Some of our readers may know of this episode, but I have to confess I had never heard of it. During World War I, a cardinal in Belgium, Désiré Mercier, became the face of Belgian national resistance to the German occupation. Apparently, Mercier was quite famous at the time; his autobiography was a best-seller in the United States. I find this episode interesting for three reasons. First, one can hardly imagine Belgian nationalism nowadays; the country is beset by centrifugal tensions that threaten to tear it apart. Second, it is somewhat unusual today to think of a Catholic cardinal as principally a nationalist leader, though of course there are exceptions. Finally, and most intriguingly, how could this man, so important a figure on the world stage in his own time, be so completely forgotten only 100 years later?
A new book from Cornell University Press addresses Cardinal Mercier and his role during World War I: Cardinal Mercier in the First World War: Belgium, Germany and the Catholic Church. The author is KU-Leuven historian Jan De Volder. Here is the description from the publisher’s website:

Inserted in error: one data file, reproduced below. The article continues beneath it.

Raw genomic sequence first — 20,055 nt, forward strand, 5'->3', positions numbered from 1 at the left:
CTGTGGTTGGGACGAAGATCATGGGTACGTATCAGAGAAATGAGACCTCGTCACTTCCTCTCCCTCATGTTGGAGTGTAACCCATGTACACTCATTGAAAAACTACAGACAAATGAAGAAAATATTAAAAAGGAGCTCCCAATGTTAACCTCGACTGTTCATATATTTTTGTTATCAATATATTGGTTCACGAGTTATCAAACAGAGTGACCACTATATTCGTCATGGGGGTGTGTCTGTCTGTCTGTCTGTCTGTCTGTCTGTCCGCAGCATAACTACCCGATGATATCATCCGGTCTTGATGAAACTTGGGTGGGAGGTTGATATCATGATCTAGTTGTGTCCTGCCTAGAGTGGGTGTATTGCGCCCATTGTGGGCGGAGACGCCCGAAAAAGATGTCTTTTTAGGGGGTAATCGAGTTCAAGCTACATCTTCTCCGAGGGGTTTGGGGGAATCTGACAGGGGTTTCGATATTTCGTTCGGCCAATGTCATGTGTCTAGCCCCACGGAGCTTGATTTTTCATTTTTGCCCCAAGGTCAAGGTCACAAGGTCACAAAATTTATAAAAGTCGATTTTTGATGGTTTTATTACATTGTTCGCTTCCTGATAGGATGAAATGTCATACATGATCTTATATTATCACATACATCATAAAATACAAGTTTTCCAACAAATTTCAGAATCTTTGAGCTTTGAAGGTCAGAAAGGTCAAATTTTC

Cardinal Désiré-Joseph Mercier, Archbishop of Malines, was the incarnation of the Belgian resistance against the German occupation during the First World War. With his famous pastoral letter of Christmas 1914 ‘Patriotisme et Endurance’ he reached a wide audience, and gained international influence and respect.
Mercier’s distinct patriotic stance clearly determined his views of national politics, especially of the ‘Flemish question’, and his conflict with the German occupier made him a hero of the Allies. The Germans did not always know how to handle this influential man of the Church. Pope Benedict XV did not always approve of the course of action adopted by the Belgian prelate. Whereas Mercier justified the war effort as a just cause in view of the restoration of Belgium’s independence, the Pope feared that “this useless massacre” meant nothing but the “suicide of civilized Europe”.
Through a critical analysis of the policies of Cardinal Mercier and Pope Benedict XV, this book sheds revealing light on the contrasting positions of Church leaders in the face of the Great War.